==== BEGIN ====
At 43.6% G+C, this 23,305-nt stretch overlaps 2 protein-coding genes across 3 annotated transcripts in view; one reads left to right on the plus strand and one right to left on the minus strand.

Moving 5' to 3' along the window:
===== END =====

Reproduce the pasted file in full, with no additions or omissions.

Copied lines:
At 43.6% G+C, this 23,305-nt stretch overlaps 2 protein-coding genes across 3 annotated transcripts in view; one reads left to right on the plus strand and one right to left on the minus strand.

Moving 5' to 3' along the window: